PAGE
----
The For The City Network staff has been going through the book Ministries of Mercy by Tim Keller lately, learning how we can better extend mercy to those living in poverty. A lot of what we’ve been learning and dialoguing through I believe is quite insightful, and I wanted to share some of it with you all.

Mercy, by Keller’s definition, is the impulse that makes us sensitive to hurts and lacks in others and makes us desire to alleviate them. These “hurts” or “lacks” are what we call needs. Needs are dependencies. Keller says all human beings were created dependent beings. We are not self-sufficient; we are only adequate in God. If we had stayed in perfect relationship with God, we would never have any needs. But because of Adam and Eve’s disobedience and letting sin into the world, the result are four different “alienations” that we experience. Keller defines alienation as “disintegration which arises from using an object for a purpose other than that for which it was designed.” If that is the case, man was originally designed to know and serve his Creator God. But when man determined to be his own master, the immediate result was “a multidimensional condition of alienation.”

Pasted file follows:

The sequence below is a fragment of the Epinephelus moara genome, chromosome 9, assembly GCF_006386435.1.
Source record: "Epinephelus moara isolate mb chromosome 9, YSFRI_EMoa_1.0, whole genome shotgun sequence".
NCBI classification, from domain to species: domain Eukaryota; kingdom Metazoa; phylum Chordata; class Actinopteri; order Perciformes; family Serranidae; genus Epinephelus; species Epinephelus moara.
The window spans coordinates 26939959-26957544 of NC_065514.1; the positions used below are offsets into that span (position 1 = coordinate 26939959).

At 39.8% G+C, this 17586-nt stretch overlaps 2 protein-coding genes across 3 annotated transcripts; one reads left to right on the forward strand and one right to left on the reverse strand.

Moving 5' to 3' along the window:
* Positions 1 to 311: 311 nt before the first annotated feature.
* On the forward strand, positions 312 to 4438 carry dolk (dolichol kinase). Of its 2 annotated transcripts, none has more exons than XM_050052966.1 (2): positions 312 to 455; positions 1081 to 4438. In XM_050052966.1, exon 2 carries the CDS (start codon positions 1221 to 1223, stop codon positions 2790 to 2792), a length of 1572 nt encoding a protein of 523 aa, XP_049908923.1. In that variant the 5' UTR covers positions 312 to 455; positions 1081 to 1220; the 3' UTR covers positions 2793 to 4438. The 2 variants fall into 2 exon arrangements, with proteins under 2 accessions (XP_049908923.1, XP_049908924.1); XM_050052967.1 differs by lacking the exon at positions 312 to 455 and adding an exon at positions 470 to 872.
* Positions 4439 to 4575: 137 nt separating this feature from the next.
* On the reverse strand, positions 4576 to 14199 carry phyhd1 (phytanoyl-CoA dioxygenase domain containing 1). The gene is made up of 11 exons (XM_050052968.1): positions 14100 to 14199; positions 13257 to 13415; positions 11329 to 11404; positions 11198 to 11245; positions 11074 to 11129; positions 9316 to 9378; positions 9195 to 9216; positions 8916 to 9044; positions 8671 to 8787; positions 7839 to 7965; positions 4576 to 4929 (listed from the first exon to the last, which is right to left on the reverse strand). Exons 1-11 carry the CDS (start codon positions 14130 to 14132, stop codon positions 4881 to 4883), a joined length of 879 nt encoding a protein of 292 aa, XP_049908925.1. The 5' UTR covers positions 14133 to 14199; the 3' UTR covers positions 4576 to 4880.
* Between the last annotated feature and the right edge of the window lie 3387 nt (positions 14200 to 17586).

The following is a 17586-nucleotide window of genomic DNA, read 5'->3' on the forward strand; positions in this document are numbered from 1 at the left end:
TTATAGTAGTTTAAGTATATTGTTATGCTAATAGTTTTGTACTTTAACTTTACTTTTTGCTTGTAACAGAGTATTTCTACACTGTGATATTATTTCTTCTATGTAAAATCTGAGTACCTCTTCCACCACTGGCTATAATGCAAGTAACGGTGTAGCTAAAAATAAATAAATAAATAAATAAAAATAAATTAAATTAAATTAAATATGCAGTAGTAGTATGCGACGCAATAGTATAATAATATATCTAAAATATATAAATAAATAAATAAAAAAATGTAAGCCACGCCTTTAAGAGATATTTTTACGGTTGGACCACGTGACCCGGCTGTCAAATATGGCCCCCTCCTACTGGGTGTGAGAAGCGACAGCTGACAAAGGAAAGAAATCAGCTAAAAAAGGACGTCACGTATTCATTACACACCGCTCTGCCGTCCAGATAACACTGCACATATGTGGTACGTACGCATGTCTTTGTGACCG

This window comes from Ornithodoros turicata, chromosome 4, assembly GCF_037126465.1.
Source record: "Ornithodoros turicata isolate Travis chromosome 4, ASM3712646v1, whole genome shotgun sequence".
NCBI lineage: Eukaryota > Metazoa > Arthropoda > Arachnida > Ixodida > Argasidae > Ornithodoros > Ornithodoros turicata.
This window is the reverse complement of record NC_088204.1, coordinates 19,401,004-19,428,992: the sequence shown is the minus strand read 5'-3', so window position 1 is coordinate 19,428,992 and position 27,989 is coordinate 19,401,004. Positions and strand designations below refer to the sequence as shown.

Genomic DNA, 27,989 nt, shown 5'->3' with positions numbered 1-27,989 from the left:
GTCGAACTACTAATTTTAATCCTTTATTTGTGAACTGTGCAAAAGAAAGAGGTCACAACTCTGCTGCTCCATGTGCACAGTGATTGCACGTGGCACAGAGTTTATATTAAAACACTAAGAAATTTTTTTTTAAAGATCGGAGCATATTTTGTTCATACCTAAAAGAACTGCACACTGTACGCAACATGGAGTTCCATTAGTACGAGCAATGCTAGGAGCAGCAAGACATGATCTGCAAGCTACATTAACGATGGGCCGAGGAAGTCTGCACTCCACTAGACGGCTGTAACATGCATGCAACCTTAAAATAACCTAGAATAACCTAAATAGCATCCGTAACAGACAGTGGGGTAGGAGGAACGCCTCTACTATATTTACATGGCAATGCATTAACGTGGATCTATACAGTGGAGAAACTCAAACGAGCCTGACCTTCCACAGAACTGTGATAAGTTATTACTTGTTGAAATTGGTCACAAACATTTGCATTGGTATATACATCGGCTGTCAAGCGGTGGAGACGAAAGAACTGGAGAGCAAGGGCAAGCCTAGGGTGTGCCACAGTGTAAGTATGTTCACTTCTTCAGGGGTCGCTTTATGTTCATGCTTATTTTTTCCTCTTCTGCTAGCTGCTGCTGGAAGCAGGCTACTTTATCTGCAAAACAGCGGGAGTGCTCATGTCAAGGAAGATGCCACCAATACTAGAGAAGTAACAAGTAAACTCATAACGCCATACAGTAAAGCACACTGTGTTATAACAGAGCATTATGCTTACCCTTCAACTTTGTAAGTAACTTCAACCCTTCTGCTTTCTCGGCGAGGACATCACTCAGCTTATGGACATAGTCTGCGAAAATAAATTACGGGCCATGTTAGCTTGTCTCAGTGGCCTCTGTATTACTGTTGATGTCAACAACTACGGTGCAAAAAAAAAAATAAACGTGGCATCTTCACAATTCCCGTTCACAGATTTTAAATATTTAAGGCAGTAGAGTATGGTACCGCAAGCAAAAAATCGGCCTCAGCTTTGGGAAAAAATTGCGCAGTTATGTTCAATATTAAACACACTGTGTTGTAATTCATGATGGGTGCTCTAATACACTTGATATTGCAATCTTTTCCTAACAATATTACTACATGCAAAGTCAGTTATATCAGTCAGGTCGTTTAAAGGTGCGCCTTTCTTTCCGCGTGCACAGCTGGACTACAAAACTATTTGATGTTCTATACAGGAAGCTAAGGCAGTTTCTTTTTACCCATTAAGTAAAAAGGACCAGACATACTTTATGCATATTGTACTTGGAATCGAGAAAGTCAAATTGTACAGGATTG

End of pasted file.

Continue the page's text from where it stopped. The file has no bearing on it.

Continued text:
After the fall, we suffered 1) spiritual alienation, our separation from God, 2) emotional alienation, separation from our true selves, 3) social alienation, the inability to live with one another, and finally 4) physical alienation, our conflict with the disorder and decay of nature.

When we look at the poor, we often only see the obvious, physical and social needs: they are homeless, they have no money, they have no food, they don’t have family or friends, etc. And while meeting these needs are important, I am learning that they don’t help the person all that much. When we asked people who were classified as “living in poverty” what their needs were, there answers reflected more on their hopelessness and loneliness, than on anything else. So what I, and the rest of the For The City team are trying to learn to do, is build relationships with the people we want to help.

I like what our director Justin Lopez said, “It’s not about feeding lines, unless the feeding lines allow us to build relationships.”

What they need most is a friend that will “bare one another’s burdens.” What I think helps me empathize and be a good friend is reminding myself that I am also living in poverty, it just looks different. Maybe my poverty isn’t as obvious as panhandling, but I’m still just as broken. And that’s important for them to know; they are not alone.

Our job as Christians is not to keep people from hitting bottom, our job is to love them.

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